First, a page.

Auburn’s Rebecca Thareek, one of the Class 4A’s top hurdlers and high jumpers, is ready to regain top form and compete for a state title this track and field season. MARK KLAAS, Auburn Reporter

Auburn’s Rebecca Thareek, one of the Class 4A’s top hurdlers and high jumpers, is ready to regain top form and compete for a state title this track and field season. MARK KLAAS, Auburn Reporter

Auburn’s Thareek poised to hurdle all obstacles, make a run at a state title

Auburn Mountainview boys off to fast start

Good health and fortune promise to take Auburn’s Rebecca Thareek far this track and field season.

Slowed by injuries, the Trojans’ standout hurdler and high jumper fell short in her quest to return to the state podium last year.

This year, she hopes to change all that.

“Maybe finish higher than in the past, maybe a state title or two,” Thareek said with a smile.

So far, Thareek is off to a promising start.

Despite foul, wet weather, the 5-foot-10 senior captured the 100-meter hurdles in 15.97 seconds during a North Puget Sound League dual meet on March 22 at Auburn Memorial Stadium. The time, which is off Thareek’s best-best of 14.90 set in 2016, is the fifth fastest among 4A West Central District 3 sprint hurdlers this season.

Against Kentwood, Thareek won the 300 intermediate hurdles, perhaps her signature event, in 48.95. A week earlier, she posted a 48.53, sixth best among district competitors. Her personal best is 45.07.

In the high jump, Thareek climbed a season-best 5 feet, 2 inches for the win against Kentwood. Her career mark remains 5-6.

Thareek understands her best performances are yet to come.

“At the beginning of the season I just want to do as best as I can and keep building, improving on that,” said Thareek, who has received a scholarship offer from Eastern Washington but has yet to make her college choice. Gifted in the classroom, with a 3.97 GPA, Thareek has applied to Stanford and Princeton.

Thareek knows what it takes to get to state. As a sophomore, she took bronze in the 3A 100 hurdles, fourth in the 300 and fifth in the high jump.

This spring depends on avoiding injury.

“Staying healthy is definitely No. 1,” she said of her goals.

Elsewhere

The Auburn boys shone in last week’s league opener, beating Kentwood 115-29.

Among the winners: Omar Young (discus, 143-10); Jacob Klusikofski (shot put, 44-2); D’Angelo Washington (long jump, 19-7½, and triple jump, 39-7¾); Ronnie Mairs (javelin, 145-10); Joseph Fagan, 100, 11.53); Zachary Stueck (400, 52.26); Dylan Winter (800, 2:11.03, and 1,600, 4:46.61); Cole Washburn (110 hurdles, 17.62); and Luis Romero (300 hurdles, 44.03).

For the Auburn girls, sophomore Kasidy Love took the 3,200 in a personal-best 14:17.52, and Haley Hunsaker won the 400 (1:04.84). Troy’s 800 relay won in 1:54.53.

Lions setting a swift pace

Auburn Mountainview’s sprint relay team is off to a blistering start. The Lions foursome – Isaiah Kenard, Chris Penn, Jeremiah Penn and Talan Alfrey – circled the oval in 43.48, the second fastest 400-meter relay performance so far in the state for all divisions, at the Cardinal Relays in Orting on March 17.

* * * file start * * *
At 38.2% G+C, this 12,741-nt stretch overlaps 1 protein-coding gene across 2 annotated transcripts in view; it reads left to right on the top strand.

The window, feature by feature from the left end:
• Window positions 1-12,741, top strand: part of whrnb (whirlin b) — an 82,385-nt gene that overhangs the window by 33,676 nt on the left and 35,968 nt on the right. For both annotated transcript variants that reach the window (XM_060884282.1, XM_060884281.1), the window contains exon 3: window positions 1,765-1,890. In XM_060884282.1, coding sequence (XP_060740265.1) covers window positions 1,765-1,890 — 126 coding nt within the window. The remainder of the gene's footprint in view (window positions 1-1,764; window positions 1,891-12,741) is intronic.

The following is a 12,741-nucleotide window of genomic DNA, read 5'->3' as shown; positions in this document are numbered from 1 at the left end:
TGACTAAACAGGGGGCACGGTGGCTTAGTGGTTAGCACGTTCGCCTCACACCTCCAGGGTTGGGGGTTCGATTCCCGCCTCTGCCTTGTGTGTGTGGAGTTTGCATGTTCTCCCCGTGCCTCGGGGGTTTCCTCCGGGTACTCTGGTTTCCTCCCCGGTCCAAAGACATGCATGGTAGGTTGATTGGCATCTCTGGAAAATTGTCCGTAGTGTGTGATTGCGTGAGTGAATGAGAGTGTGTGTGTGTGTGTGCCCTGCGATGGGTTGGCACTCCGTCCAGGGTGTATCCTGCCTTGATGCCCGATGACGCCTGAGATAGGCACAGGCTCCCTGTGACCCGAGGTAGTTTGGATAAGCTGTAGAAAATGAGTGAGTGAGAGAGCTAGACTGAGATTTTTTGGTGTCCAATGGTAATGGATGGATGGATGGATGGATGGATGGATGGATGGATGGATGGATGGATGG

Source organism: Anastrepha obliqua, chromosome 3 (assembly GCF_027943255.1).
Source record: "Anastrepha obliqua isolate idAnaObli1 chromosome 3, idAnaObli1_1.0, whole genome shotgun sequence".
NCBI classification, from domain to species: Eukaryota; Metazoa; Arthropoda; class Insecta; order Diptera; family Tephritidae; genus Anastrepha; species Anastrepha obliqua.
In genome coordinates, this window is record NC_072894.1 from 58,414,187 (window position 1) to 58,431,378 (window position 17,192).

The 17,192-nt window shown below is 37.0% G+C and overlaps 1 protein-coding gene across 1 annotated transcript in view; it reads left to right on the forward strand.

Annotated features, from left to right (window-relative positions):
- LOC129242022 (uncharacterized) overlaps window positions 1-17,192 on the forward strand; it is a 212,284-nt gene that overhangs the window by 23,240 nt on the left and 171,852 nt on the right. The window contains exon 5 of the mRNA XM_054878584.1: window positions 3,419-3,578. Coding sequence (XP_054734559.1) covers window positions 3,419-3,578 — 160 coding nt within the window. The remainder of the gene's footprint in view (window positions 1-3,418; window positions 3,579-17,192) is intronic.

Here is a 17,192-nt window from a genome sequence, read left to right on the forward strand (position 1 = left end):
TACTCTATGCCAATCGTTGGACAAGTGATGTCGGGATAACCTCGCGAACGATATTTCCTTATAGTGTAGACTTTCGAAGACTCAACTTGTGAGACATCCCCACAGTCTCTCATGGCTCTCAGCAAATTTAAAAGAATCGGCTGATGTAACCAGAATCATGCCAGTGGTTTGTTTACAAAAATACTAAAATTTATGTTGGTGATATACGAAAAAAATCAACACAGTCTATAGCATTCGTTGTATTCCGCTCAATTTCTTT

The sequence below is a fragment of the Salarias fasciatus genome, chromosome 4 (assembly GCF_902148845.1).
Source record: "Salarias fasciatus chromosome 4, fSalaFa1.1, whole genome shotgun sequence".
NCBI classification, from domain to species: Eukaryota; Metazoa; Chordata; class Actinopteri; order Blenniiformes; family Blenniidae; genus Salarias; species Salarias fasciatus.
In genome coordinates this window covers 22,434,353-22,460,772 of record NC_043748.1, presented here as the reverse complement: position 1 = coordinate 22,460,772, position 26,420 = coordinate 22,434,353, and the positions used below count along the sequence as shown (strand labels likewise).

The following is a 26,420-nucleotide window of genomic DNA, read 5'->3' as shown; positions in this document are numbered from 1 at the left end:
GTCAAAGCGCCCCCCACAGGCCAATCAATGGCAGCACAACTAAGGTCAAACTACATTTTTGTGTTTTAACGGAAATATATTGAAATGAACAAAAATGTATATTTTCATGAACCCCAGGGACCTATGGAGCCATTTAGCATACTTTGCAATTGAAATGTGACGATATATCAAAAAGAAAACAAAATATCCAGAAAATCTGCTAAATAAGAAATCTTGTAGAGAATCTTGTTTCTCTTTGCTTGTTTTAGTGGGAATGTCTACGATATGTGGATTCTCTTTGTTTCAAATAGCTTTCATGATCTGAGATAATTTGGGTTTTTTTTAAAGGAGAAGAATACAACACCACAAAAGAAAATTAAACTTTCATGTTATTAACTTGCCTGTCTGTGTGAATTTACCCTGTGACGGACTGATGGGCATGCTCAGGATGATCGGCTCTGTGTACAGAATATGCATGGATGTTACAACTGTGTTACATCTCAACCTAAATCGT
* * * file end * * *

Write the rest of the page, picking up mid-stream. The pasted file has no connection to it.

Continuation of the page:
Other Auburn Mountainview highlights: Alfrey, the BYU football-bound multi-sport athlete, stretched 21-7¾ to capture the long jump. Teammate Jadon Smith followed with a mark of 18-9. Alfrey also took the triple jump (42-0), with Smith reaching 41 feet.

In the pole vault, junior Kacey Provo climbed 14-1, the fifth-best effort in the state so far. Provo had a sound indoor season, clearing 14-9 at the UW High School Invite.

Alfrey, a returning state placer in the jumps, senior Chase Murphy and junior Bill Benjamin add depth to the sprints and relays for the Lions.

“Our sprinters and jumpers are definitely our strength, but the distance crew is really coming along and we expect big things from them this year,” said Lions coach Joel MacDougall. “Talan Alfrey is a special athlete, who can do so many different events for us. He’s just that perfect example of that hard-working, dedicated athlete every coach dreams of getting to work with.

In the 800, highly regarded Carson Porter-Keese posted a 1:59.94 to finish second at the MacDougall Invite at Colfax last Saturday.

For the girls, the Lions’ Mikaila Moe (33-2) and Kaitlyn Stewart (28-8) soared in the triple jump at Orting.

Lily Lavine, a senior, is a returning state placer in the 400. Samantha Goedde, a state-class cross country runner, will look to shine in the distance events, while junior Clara Ramsdell is the school record holder in the 800 and 1,600. Jenna Lacey, a sophomore hurdler and three-sport athlete, is another standout for the Lions.

“We are led by our sprinters in the girls’ side with a number of returning postseason athletes,” MacDougall added. “We are really excited about our girls distance runners who had a nice cross country season, and we’re hoping that transfers over to the track.”

Raven report

Sprinter Jaden Robinson will pace Auburn Riverside this spring. Robinson, who signed to play football at Oregon State University, was sixth in the 100 (personal-record 10.74) and seventh in the 200 (PR 21.70) at state last year.

Sophomore Emmett Murphy, juniors Jakolby Wright, Noah Elwell, Joey Nelson and Isaiah Daniels and seniors Sam Braboy, Ryan Hess and Isaiah Prescott, who will play football at the Air Force Academy this fall, add plenty of speed and possibilities to the oval.

Marcus Sutrick, Dustin Williams, Daniel Sanchez and Andres Madrigal are solid middle-to-long distance runners.

For the girls, Aulane Mpouli returns after competing at state last year in the 100 (PR 12.12) and shot put (PR 37-2).


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